“My agent said this: ‘We’re talking with every shoe company. Recently we had a conversation with Nike; they said they love you, they want to give you a contract, but because of the stuff that happened in Turkey, they’re scared. They know that if they give you a contract, they’re going to go against a whole country, and the Turkish government may shut down every Nike store in Turkey.’”
Kanter isn’t the only athlete or former athlete who has paid a price for speaking out against the Turkish regime. He says that about twice a week he talks to his good friend Hakan Sukur, probably Turkey’s greatest soccer player ever, who has also spoken out against Erdogan.
“Just because of his political views they put his dad in jail. Right now, he has lost everything. He was a millionaire, and now he’s an Uber driver in California. He sold books on Amazon,” Kanter says. In January, Sukur told Germany’s Welt am Sonntag newspaper that “Erdogan took everything.”
“People know our story because I’m playing in the NBA and he was a very successful soccer player, but there are thousands of people who are in a much worse situation,” Kanter says.
“But don’t get me wrong, I love my country and the people. My problem is with the Erdogan regime. But, for example, take [former Turkish NBA player] Hedo Turkoglu. He was my friend, but because of what happened, he was in every newspaper and trashed my name. I know what I’m doing is right because I want freedom and democracy in my country.”
The quest for justice in Turkey has linked Kanter to the protests sweeping the United States over the past six weeks. The fact that so many celebrities have spoken up this time encourages him that change is possible.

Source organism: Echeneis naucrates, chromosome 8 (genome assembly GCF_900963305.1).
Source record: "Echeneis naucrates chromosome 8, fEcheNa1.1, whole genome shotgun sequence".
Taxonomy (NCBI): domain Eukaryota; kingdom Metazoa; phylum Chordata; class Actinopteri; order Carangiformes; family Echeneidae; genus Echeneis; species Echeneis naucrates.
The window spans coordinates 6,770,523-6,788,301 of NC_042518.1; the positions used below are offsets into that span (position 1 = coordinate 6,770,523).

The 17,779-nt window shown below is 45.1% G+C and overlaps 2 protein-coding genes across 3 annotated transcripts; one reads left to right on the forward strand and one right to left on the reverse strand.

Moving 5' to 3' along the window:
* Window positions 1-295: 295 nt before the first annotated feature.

“If you’re an athlete, rapper, actor, singer – you have a platform to use to bring good in this world. You need to use it to speak the truth. Because there are so many kids out there who idolize us, we should inspire them,” he says.
“I feel that, after what happened with George Floyd, you see more athletes, actors, singers – people who have platforms – speaking about what’s going on. It makes me so happy because I know what it’s like to fight for freedom and justice. This was one of the biggest reasons I went to the peaceful protest here in Boston, because I wanted to be with my city and ask for justice.”
Kanter still can’t leave the United States; he could be arrested by Interpol at Turkey's request if he left.
“Quarantine is not good … it’s been boring in the last three months. I literally gained around 8 kilograms [18 pounds], so I’m trying to lose that weight. My mom always told me, ‘Son, you better teach yourself how to cook, ‘cause you’re gonna need it someday,’” he says.